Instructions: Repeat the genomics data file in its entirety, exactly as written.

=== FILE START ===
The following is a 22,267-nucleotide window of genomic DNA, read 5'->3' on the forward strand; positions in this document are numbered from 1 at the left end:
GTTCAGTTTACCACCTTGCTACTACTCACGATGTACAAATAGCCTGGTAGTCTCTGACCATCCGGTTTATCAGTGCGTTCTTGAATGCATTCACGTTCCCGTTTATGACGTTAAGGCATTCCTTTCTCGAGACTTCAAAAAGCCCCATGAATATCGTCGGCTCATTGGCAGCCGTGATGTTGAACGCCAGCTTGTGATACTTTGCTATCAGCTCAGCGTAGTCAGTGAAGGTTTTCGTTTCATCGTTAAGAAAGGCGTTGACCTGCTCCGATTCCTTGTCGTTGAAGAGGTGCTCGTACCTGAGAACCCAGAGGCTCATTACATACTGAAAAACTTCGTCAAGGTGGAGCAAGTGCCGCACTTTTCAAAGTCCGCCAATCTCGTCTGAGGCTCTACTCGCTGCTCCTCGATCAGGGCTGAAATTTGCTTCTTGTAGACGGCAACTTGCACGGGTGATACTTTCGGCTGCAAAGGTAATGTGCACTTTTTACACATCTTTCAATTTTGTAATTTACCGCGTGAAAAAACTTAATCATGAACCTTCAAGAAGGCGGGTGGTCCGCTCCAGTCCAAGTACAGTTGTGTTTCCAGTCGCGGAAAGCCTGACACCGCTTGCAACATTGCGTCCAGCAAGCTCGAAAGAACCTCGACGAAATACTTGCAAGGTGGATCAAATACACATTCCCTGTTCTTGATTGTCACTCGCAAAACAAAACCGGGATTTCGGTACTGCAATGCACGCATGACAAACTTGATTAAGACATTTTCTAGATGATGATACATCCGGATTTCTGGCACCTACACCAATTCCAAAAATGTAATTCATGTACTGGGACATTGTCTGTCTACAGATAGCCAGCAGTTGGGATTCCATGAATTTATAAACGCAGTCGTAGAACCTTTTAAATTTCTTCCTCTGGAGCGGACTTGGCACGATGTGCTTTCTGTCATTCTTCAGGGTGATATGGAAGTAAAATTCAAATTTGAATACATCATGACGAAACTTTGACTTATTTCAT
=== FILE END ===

The following is a 22,267-nucleotide window of genomic DNA, read 5'->3' on the forward strand; positions in this document are numbered from 1 at the left end:
GTTCAGTTTACCACCTTGCTACTACTCACGATGTACAAATAGCCTGGTAGTCTCTGACCATCCGGTTTATCAGTGCGTTCTTGAATGCATTCACGTTCCCGTTTATGACGTTAAGGCATTCCTTTCTCGAGACTTCAAAAAGCCCCATGAATATCGTCGGCTCATTGGCAGCCGTGATGTTGAACGCCAGCTTGTGATACTTTGCTATCAGCTCAGCGTAGTCAGTGAAGGTTTTCGTTTCATCGTTAAGAAAGGCGTTGACCTGCTCCGATTCCTTGTCGTTGAAGAGGTGCTCGTACCTGAGAACCCAGAGGCTCATTACATACTGAAAAACTTCGTCAAGGTGGAGCAAGTGCCGCACTTTTCAAAGTCCGCCAATCTCGTCTGAGGCTCTACTCGCTGCTCCTCGATCAGGGCTGAAATTTGCTTCTTGTAGACGGCAACTTGCACGGGTGATACTTTCGGCTGCAAAGGTAATGTGCACTTTTTACACATCTTTCAATTTTGTAATTTACCGCGTGAAAAAACTTAATCATGAACCTTCAAGAAGGCGGGTGGTCCGCTCCAGTCCAAGTACAGTTGTGTTTCCAGTCGCGGAAAGCCTGACACCGCTTGCAACATTGCGTCCAGCAAGCTCGAAAGAACCTCGACGAAATACTTGCAAGGTGGATCAAATACACATTCCCTGTTCTTGATTGTCACTCGCAAAACAAAACCGGGATTTCGGTACTGCAATGCACGCATGACAAACTTGATTAAGACATTTTCTAGATGATGATACATCCGGATTTCTGGCACCTACACCAATTCCAAAAATGTAATTCATGTACTGGGACATTGTCTGTCTACAGATAGCCAGCAGTTGGGATTCCATGAATTTATAAACGCAGTCGTAGAACCTTTTAAATTTCTTCCTCTGGAGCGGACTTGGCACGATGTGCTTTCTGTCATTCTTCAGGGTGATATGGAAGTAAAATTCAAATTTGAATACATCATGACGAAACTTTGACTTATTTCAT